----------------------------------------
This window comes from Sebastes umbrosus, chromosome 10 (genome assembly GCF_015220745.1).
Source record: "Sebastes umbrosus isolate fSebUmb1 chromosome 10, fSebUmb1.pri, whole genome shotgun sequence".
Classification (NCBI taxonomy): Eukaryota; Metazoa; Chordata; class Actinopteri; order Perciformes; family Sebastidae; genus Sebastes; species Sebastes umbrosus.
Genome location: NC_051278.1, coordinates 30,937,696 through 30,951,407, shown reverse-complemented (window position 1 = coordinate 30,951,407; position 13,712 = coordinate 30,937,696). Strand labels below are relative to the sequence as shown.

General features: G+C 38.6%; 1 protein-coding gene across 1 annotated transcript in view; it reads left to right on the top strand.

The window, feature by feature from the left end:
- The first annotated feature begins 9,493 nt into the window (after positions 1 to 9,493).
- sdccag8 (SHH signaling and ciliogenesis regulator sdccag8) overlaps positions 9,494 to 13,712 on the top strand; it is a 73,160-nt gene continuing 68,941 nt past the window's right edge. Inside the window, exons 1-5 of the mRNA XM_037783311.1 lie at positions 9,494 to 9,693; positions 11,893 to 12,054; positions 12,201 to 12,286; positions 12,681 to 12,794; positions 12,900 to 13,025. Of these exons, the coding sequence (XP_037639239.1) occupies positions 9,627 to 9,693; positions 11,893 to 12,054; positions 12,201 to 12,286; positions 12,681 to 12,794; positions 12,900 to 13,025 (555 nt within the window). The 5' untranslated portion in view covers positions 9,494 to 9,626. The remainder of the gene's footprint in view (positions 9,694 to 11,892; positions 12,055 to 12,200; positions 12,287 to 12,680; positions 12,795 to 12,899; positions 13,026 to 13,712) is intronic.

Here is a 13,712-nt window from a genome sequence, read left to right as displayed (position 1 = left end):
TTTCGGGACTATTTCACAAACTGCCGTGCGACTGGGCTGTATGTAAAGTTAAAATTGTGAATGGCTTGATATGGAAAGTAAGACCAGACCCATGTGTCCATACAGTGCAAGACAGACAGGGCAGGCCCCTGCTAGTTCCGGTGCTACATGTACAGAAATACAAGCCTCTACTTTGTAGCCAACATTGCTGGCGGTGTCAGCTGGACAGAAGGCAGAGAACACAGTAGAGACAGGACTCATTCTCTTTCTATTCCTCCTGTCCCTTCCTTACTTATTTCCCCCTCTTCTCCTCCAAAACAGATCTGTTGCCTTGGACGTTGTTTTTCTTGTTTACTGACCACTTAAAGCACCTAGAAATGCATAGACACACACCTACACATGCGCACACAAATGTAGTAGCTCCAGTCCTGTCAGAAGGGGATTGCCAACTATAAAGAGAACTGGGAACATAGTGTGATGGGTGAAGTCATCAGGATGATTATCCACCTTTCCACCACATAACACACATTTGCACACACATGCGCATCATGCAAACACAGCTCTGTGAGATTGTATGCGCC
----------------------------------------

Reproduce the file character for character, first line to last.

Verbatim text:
This window comes from Sebastes umbrosus, chromosome 10 (genome assembly GCF_015220745.1).
Source record: "Sebastes umbrosus isolate fSebUmb1 chromosome 10, fSebUmb1.pri, whole genome shotgun sequence".
Classification (NCBI taxonomy): Eukaryota; Metazoa; Chordata; class Actinopteri; order Perciformes; family Sebastidae; genus Sebastes; species Sebastes umbrosus.
Genome location: NC_051278.1, coordinates 30,937,696 through 30,951,407, shown reverse-complemented (window position 1 = coordinate 30,951,407; position 13,712 = coordinate 30,937,696). Strand labels below are relative to the sequence as shown.

General features: G+C 38.6%; 1 protein-coding gene across 1 annotated transcript in view; it reads left to right on the top strand.

The window, feature by feature from the left end:
- The first annotated feature begins 9,493 nt into the window (after positions 1 to 9,493).
- sdccag8 (SHH signaling and ciliogenesis regulator sdccag8) overlaps positions 9,494 to 13,712 on the top strand; it is a 73,160-nt gene continuing 68,941 nt past the window's right edge. Inside the window, exons 1-5 of the mRNA XM_037783311.1 lie at positions 9,494 to 9,693; positions 11,893 to 12,054; positions 12,201 to 12,286; positions 12,681 to 12,794; positions 12,900 to 13,025. Of these exons, the coding sequence (XP_037639239.1) occupies positions 9,627 to 9,693; positions 11,893 to 12,054; positions 12,201 to 12,286; positions 12,681 to 12,794; positions 12,900 to 13,025 (555 nt within the window). The 5' untranslated portion in view covers positions 9,494 to 9,626. The remainder of the gene's footprint in view (positions 9,694 to 11,892; positions 12,055 to 12,200; positions 12,287 to 12,680; positions 12,795 to 12,899; positions 13,026 to 13,712) is intronic.

Here is a 13,712-nt window from a genome sequence, read left to right as displayed (position 1 = left end):
TTTCGGGACTATTTCACAAACTGCCGTGCGACTGGGCTGTATGTAAAGTTAAAATTGTGAATGGCTTGATATGGAAAGTAAGACCAGACCCATGTGTCCATACAGTGCAAGACAGACAGGGCAGGCCCCTGCTAGTTCCGGTGCTACATGTACAGAAATACAAGCCTCTACTTTGTAGCCAACATTGCTGGCGGTGTCAGCTGGACAGAAGGCAGAGAACACAGTAGAGACAGGACTCATTCTCTTTCTATTCCTCCTGTCCCTTCCTTACTTATTTCCCCCTCTTCTCCTCCAAAACAGATCTGTTGCCTTGGACGTTGTTTTTCTTGTTTACTGACCACTTAAAGCACCTAGAAATGCATAGACACACACCTACACATGCGCACACAAATGTAGTAGCTCCAGTCCTGTCAGAAGGGGATTGCCAACTATAAAGAGAACTGGGAACATAGTGTGATGGGTGAAGTCATCAGGATGATTATCCACCTTTCCACCACATAACACACATTTGCACACACATGCGCATCATGCAAACACAGCTCTGTGAGATTGTATGCGCC